by John Kelly, columnist
The Washington Post
December 30, 2014
For Matthew Davis, one of the hardest things about living in a homeless shelter was giving up his knives.
“You feel naked,” he said. “A real cook always got his own tools. I always tell them: You ain’t got no tools, you ain’t a real cook.”
With 20 years of professional kitchen experience, Matthew, 56, is a real cook. But that couldn’t prevent his slide into homelessness after moving from New England to the Washington area in 2012. Work dried up, and he and his 10-year-old daughter, Cheryll, had to move into the family shelter at D.C. General. Knives aren’t allowed in the residents’ rooms, so they were locked up.
Matthew and his daughter were at D.C. General for 10 weeks before entering a rapid rehousing program run by Community of Hope, a partner in The Washington Post Helping Hand.
Community of Hope does more than find housing. It also has a team of employment specialists to help clients navigate the job search process.
“Helping someone write a résumé is one of my favorite things,” said Lydette Assefa, adult education and employment coordinator at Community of Hope. “They walk away with this piece of paper telling their story but also with this greater realization: Wow, I can do all of these things that are articulated here.”
Said Sheldon Good, an employment and community outreach specialist, “I’ve had clients walk away misty-eyed.”
Matthew was a truck driver before an eye injury forced a career change. Luckily, when he was a boy, his mother — a South Carolina native — taught him cooking basics.
“My mother had five boys before she had a girl,” he said. “Her philosophy was, ‘I taught y’all to cook so when you get older you won’t have to depend on no woman.’ But it was a good thing.”
While working as a dishwasher at a hotel, Matthew approached the chef with a request: Teach me to do what you do.
“He taught me to use knives, how to do recipes, learn my temperatures,” he said.
Matthew turned in his scrub brush and became a prep cook. “From a prep cook I became a lead cook,” he said. “From a lead cook to a banquet cook. From banquet cook I became a banquet chef. I’ve been sous chef, head chef, cafe supervisor. I’ve done a lot in the kitchen.”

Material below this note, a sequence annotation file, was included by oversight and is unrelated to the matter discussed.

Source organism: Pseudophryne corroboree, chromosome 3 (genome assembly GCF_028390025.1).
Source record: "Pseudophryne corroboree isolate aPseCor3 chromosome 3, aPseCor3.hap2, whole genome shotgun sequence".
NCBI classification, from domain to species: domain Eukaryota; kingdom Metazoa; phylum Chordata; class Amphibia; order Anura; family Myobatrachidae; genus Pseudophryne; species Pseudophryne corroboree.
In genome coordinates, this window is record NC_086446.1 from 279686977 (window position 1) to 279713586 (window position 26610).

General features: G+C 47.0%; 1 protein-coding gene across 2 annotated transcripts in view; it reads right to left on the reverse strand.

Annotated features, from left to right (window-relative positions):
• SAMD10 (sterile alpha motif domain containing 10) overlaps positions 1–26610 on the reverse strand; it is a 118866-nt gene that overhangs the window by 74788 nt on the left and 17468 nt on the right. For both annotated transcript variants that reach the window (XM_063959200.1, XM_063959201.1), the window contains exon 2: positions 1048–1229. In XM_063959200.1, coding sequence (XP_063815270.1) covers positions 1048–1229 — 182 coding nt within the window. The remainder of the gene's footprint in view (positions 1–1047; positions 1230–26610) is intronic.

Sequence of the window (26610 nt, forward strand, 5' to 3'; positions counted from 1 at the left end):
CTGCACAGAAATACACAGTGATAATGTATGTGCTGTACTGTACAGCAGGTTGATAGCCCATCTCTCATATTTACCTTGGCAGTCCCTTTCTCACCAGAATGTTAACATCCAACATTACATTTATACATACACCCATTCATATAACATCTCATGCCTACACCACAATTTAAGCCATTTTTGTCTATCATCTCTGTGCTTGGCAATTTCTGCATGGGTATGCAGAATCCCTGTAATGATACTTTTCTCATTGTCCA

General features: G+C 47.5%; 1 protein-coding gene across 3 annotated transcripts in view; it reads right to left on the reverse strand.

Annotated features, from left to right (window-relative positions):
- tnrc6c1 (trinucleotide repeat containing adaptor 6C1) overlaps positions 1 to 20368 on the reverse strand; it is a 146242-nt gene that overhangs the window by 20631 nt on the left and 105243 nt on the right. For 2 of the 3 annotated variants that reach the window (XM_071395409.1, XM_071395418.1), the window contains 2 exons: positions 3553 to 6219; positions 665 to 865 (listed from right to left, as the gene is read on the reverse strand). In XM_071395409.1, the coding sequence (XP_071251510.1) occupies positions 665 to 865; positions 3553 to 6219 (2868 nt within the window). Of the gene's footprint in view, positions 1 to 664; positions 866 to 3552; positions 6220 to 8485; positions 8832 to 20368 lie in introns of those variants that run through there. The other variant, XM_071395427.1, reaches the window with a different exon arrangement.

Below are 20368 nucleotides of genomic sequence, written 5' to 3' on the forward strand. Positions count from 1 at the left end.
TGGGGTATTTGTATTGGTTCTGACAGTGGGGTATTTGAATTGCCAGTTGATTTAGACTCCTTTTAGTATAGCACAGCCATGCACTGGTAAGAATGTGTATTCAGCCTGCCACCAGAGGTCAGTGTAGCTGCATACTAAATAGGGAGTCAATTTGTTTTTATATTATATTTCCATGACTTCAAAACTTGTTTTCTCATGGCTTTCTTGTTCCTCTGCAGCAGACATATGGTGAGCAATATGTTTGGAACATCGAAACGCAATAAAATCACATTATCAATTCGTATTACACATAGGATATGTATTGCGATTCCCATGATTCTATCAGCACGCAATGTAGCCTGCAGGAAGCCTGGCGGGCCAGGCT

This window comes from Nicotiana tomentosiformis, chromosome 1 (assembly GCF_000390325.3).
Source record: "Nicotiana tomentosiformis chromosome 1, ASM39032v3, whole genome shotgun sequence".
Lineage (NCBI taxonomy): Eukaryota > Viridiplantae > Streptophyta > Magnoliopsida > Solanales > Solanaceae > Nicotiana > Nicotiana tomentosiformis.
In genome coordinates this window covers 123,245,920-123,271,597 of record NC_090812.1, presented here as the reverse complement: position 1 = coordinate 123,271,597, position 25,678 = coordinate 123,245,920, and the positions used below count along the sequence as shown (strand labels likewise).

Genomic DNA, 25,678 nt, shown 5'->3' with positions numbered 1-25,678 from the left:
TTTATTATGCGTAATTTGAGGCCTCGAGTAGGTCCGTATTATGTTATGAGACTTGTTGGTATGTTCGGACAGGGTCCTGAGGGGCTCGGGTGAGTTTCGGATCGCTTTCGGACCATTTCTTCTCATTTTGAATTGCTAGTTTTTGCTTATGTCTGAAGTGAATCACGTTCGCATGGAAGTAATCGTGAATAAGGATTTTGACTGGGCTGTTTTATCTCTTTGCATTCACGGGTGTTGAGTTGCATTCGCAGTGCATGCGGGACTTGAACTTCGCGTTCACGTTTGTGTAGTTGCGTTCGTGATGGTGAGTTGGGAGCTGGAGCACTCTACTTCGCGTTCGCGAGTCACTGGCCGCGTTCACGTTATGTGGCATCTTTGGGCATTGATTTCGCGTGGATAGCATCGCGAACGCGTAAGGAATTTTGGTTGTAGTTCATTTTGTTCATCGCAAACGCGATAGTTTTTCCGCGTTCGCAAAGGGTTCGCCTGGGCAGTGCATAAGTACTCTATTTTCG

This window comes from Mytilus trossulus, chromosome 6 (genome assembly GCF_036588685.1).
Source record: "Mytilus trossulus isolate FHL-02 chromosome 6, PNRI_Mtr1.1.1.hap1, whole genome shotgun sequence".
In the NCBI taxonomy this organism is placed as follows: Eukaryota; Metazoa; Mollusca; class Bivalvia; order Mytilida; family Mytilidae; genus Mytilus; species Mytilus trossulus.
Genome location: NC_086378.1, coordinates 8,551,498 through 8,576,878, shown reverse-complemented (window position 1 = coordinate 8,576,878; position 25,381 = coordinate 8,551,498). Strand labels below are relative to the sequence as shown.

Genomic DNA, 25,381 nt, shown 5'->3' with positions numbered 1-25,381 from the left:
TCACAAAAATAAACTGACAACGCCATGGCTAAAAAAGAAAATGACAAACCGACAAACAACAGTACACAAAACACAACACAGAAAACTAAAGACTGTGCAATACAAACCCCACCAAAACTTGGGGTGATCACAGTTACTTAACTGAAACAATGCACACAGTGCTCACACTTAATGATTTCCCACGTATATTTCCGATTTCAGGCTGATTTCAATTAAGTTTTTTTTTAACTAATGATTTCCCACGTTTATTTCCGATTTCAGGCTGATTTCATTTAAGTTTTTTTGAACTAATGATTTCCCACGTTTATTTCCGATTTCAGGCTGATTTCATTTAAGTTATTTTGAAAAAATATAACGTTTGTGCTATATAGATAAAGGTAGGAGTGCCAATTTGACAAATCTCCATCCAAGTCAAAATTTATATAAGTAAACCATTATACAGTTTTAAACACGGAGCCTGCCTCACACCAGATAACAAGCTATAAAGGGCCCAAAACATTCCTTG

Washington was a tough nut to crack, however. Matthew had been here only a few months when his housing situation fell apart. His search for a full-time job was futile, too.
“I even went to a McDonald’s,” he said. “I think that was a mistake, telling them my experience.”
They told Matthew that he was overqualified and would want more money than McDonald’s could pay.
“I was like: ‘I don’t care what you pay me. I just want a job.’ ”
When Matthew and his daughter moved from D.C. General to a partially subsidized apartment, Sheldon became his partner.
“We first started in mid-August,” Sheldon said. “We met consistently through September and October, and he worked on updating his résumé.”
Sheldon is constantly combing sources for job leads. He reaches out to employers who have a social justice bent, such as Andy Shallal at Busboys and Poets. He reads business news and scours blogs that cover up-and-coming neighborhoods, such as Urban Turf and JDLand.com.
“I’ll also just literally walk around,” Sheldon said. “That’s how I noticed Willie’s.”
Willie’s Brew & Que is a new barbecue smokehouse in the Navy Yard neighborhood run by Rock Harper, a “Hell’s Kitchen” winner. Matthew landed a cook job there in October. He’d like to work even more hours.
“Give me a job that’s going to pay at least $700 or $800 a week,” he said. “That would be my dream.”
“Everybody falls into situations,” Matthew told me. “No matter who we are, we have bad times — hard times — sometimes.”
That’s why Community of Hope is so important.
I’m hoping to raise $200,000 for our three charities — Community of Hope, Sasha Bruce Youthwork and Homestretch — by Jan. 8, when the campaign ends. Frankly, I’ve been a little worried. But we just received some great news: Our total so far is $128,667.30. It’s possible we can reach our goal.
But time is tight. If you’re hoping to take a tax deduction this year, please give now. You can make a contribution by visiting www.posthelpinghand.
com and clicking where it says “Donate to Community of Hope.”
To give by mail, send a check payable to Community of Hope to: Community of Hope, Attn: Helping Hand, 4 Atlantic St. SW, Washington, D.C. 20032.
This article first appeared in The Washington Post on December 30, 2014.